Auburn University’s detection dog program wins $24 million Homeland Security contract


Auburn University’s College of Veterinary Medicine has been awarded a five-year, $24 million contract from the U.S. Department of Homeland Security’s (DHS) Science and Technology (S&T) Directorate to advance canine science detection and improve operational threat detection capabilities.

The award is the largest research contract awarded by DHS to Auburn University.

“Auburn has long been recognized for its world-class research in canine detection science, and this funding from the Department of Homeland Security will enable significant enhancement and expansion of this critically important work,” said James Weyhenmeyer, vice -president of Auburn for research and economic development. .

The contract will support the initiatives of Auburn’s Transdisciplinary Canine Science, Innovation, Technology, and Education (DCSITE) Detection Program, which is DHS S&T’s primary academic resource for expertise in all areas of canine detection science.

“Our DCSITE program will foster continuous improvement and best practices for national detection dog production to meet changing homeland security priorities,” said Frank “Skip” Bartol, associate dean of the College of Medicine. Research and Graduate Veterinarian and DCSITE Program Project Investigator.

“It will foster technological innovation, enhance responsiveness to emerging threats, create formal educational programs, and provide a centralized center of expertise and knowledge in the field of canine detection.”

Auburn’s newly created transdisciplinary program in Detection Canine Science, Innovation, Technology and Education (DCSITE) will serve as Homeland Security’s primary academic resource for expertise in all areas of detection canine science. (contributed)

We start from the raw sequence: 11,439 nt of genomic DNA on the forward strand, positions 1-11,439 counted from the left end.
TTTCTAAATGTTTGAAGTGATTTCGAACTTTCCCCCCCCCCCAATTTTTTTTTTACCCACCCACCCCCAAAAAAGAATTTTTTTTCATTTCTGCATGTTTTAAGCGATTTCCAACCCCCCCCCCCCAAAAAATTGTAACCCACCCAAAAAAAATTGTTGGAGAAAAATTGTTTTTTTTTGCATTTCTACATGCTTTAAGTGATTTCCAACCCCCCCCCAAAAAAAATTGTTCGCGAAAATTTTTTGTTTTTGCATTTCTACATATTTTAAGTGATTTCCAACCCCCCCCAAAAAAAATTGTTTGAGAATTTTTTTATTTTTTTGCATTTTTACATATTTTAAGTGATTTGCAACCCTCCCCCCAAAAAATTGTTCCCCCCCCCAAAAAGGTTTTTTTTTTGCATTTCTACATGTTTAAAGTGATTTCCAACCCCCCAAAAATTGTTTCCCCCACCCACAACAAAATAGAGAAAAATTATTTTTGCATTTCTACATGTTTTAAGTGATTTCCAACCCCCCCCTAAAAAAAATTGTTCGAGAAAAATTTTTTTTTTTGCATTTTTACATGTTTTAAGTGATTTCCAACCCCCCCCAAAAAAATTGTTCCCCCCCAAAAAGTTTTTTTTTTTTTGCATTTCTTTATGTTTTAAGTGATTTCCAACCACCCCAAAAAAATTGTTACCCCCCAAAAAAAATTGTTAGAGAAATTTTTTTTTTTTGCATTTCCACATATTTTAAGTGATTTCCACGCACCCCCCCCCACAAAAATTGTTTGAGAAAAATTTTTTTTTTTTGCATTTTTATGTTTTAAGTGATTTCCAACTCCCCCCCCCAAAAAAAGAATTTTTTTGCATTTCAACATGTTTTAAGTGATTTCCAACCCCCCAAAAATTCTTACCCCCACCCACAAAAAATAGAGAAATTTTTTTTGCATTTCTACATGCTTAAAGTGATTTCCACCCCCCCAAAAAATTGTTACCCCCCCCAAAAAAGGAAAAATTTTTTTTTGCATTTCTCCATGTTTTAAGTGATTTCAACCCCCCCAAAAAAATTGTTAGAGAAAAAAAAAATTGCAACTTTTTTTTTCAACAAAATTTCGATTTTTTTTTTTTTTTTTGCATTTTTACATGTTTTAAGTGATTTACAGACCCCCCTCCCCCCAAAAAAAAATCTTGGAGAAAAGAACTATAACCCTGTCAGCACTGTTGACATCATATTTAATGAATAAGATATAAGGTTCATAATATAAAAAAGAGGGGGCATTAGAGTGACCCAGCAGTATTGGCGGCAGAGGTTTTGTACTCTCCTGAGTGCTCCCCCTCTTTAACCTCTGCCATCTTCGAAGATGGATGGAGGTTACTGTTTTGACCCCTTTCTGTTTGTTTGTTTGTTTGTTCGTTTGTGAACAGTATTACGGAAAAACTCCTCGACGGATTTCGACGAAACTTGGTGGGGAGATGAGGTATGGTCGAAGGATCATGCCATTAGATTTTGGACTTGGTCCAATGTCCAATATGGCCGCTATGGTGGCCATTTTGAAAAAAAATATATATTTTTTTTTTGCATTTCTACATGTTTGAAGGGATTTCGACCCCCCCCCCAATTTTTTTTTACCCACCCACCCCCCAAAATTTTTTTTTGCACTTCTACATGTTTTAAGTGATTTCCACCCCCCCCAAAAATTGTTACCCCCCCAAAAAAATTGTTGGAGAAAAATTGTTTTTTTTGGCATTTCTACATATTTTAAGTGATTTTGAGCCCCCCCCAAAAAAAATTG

Dogs have proven to be an important counter-terrorism tool in preventing and responding to threats to national security. Detector dogs are widely deployed for advanced real-time threat detection to deter acts of terrorism against infrastructure, military, political and civilian targets.

“No other detection option currently available can locate and track small-quantity odors in real-time, providing law enforcement with critical threat intelligence and enabling the immediate deployment of countermeasures to reduce the risk of successful attacks,” Bartol said.

Responding to calls for a large-scale cooperative government and academic effort to advance detection canine science, Auburn University created DCSITE to define and deploy science-based, science-driven standards of practice. , according to Calvin Johnson, dean of the College of Veterinary Medicine.

“DCSITE will leverage the nearly 30 years of research expertise of the Canine Performance Sciences program, which is an internationally recognized leader in canine detection research, breeding, development and technology innovation,” Johnson said.

Ultimately, the program will integrate scientific best practices in analytical chemistry, genetics, genomics, reproduction, veterinary and sports medicine, olfactory neuroscience, behavior and cognition, metrology and engineering to advance canine detection sciences.

Anchored at the Auburn Veterinary College, the effort represents a collaborative effort involving subject matter experts from multiple colleges and allied educational and technical support units. Capacities will be further exploited through targeted external partnerships involving experts from other academic institutions, national laboratories and private research and development companies.

DCSITE will also foster interdepartmental, interagency, and multi-agency collaboration to drive the development of scientifically validated procedures, training, and canine mobile detection technologies with broad applications to the homeland security mission.

More information about the DCSITE program is available at

This story originally appeared on the Auburn University website.

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